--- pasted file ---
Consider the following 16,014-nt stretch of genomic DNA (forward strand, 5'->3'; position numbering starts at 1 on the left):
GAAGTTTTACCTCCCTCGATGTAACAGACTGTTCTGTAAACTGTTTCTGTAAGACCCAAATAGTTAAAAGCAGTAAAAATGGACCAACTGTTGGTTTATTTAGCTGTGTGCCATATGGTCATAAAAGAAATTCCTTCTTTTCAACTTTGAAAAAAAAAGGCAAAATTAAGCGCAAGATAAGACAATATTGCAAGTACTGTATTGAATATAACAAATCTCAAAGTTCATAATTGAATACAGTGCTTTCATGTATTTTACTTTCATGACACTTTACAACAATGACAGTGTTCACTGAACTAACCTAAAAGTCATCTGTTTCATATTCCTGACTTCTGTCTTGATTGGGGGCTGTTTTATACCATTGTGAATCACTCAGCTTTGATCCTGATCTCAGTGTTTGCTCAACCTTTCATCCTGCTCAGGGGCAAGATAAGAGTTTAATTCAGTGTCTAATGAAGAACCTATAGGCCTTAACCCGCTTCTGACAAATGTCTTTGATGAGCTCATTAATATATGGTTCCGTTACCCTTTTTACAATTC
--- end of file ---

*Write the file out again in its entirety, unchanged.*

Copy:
Consider the following 16,014-nt stretch of genomic DNA (forward strand, 5'->3'; position numbering starts at 1 on the left):
GAAGTTTTACCTCCCTCGATGTAACAGACTGTTCTGTAAACTGTTTCTGTAAGACCCAAATAGTTAAAAGCAGTAAAAATGGACCAACTGTTGGTTTATTTAGCTGTGTGCCATATGGTCATAAAAGAAATTCCTTCTTTTCAACTTTGAAAAAAAAAGGCAAAATTAAGCGCAAGATAAGACAATATTGCAAGTACTGTATTGAATATAACAAATCTCAAAGTTCATAATTGAATACAGTGCTTTCATGTATTTTACTTTCATGACACTTTACAACAATGACAGTGTTCACTGAACTAACCTAAAAGTCATCTGTTTCATATTCCTGACTTCTGTCTTGATTGGGGGCTGTTTTATACCATTGTGAATCACTCAGCTTTGATCCTGATCTCAGTGTTTGCTCAACCTTTCATCCTGCTCAGGGGCAAGATAAGAGTTTAATTCAGTGTCTAATGAAGAACCTATAGGCCTTAACCCGCTTCTGACAAATGTCTTTGATGAGCTCATTAATATATGGTTCCGTTACCCTTTTTACAATTC